Your Heart, Your Life: A Community Health Worker's Manual for the Hispanic Community

Session 10 Handout Smoking Harms You

Download Smoking Harms You pdf document (23k) handout.

Smoking can cause:

  • Heart attack and stroke
    • Cigarette smokers are two to four times more likely to develop heart disease than nonsmokers.
    • Smoking doubles your chances of having a stroke.
    • One year after a person stops smoking, the risk of having a heart attack or stroke will drop by more than half.
  • Cancer
    • Smoking increases your risk of developing cancers of the bladder, kidney, larynx (voice box), lung, pancreas, stomach, and uterus.
    • Smoking causes about 80 to 90 percent of lung cancer.
    • The cancer death rate for men who smoke cigarettes is more than double that of nonsmokers.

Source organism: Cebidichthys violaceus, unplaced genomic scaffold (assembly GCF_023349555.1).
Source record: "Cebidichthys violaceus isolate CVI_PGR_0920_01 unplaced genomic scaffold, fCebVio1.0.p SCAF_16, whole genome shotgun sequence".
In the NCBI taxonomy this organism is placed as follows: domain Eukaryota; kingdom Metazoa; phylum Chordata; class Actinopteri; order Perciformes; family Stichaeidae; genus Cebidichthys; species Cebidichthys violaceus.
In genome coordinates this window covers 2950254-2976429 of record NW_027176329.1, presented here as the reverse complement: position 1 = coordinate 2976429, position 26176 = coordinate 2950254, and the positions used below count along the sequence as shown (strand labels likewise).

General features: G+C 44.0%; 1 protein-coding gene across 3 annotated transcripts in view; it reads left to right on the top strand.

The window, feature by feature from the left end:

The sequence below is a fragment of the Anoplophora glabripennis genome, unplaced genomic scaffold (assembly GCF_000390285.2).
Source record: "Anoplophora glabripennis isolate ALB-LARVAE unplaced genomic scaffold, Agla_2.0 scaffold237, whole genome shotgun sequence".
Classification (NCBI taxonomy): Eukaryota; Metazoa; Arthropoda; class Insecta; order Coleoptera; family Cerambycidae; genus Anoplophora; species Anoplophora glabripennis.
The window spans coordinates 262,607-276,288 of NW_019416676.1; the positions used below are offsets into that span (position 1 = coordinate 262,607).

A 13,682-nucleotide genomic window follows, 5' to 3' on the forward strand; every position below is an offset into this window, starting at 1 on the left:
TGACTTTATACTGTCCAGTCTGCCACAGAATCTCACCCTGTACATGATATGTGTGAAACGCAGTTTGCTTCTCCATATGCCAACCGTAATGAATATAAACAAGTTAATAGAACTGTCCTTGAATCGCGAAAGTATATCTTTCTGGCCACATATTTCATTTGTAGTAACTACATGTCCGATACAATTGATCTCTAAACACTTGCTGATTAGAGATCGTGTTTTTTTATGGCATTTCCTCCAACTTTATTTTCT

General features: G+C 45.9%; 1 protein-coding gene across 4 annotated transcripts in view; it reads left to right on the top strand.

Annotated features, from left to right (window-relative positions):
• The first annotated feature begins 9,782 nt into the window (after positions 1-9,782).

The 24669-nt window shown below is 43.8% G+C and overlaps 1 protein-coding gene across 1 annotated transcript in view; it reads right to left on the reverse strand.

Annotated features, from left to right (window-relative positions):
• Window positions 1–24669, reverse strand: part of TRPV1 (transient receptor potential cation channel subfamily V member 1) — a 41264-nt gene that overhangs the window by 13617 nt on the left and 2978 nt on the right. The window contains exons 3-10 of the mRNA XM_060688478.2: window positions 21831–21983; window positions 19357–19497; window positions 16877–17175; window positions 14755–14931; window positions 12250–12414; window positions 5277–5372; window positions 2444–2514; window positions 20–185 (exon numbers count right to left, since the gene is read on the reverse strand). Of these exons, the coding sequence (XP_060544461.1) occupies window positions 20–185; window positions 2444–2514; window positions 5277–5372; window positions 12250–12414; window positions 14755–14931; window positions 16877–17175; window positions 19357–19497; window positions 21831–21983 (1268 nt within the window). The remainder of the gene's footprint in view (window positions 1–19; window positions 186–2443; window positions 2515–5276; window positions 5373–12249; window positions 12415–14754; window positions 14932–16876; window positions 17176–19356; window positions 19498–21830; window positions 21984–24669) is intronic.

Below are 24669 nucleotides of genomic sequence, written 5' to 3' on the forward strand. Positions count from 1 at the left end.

• Men who smoke are 22 times more likely to develop lung cancer than men who have never smoked.
    • Women who smoke are 12 times more likely to develop lung cancer than women who have never smoked.

Smoking and secondhand smoke can cause:

  • Chronic obstructive pulmonary disease
  • Serious respiratory diseases, such as emphysema and chronic bronchitis
  • More colds, sore throats, and respiratory infections
  • Asthma attacks

Unpleasant effects include:

  • Yellow stains on teeth and fingers
  • Bad breath
  • Gum disease
  • Early wrinkling of the skin
  • Decreased sense of smell and taste

Back to Session 10

Information on this page is taken from the English print version of “Your Heart, Your Life, A Community Health Worker's Manual.” U.S. Department of Health and Human Services, National Institutes of Health, National Heart Lung and Blood Institute, NIH Publication No. 08-3674, Originally Printed 1999, Revised May 2008.




Last Updated March 2012




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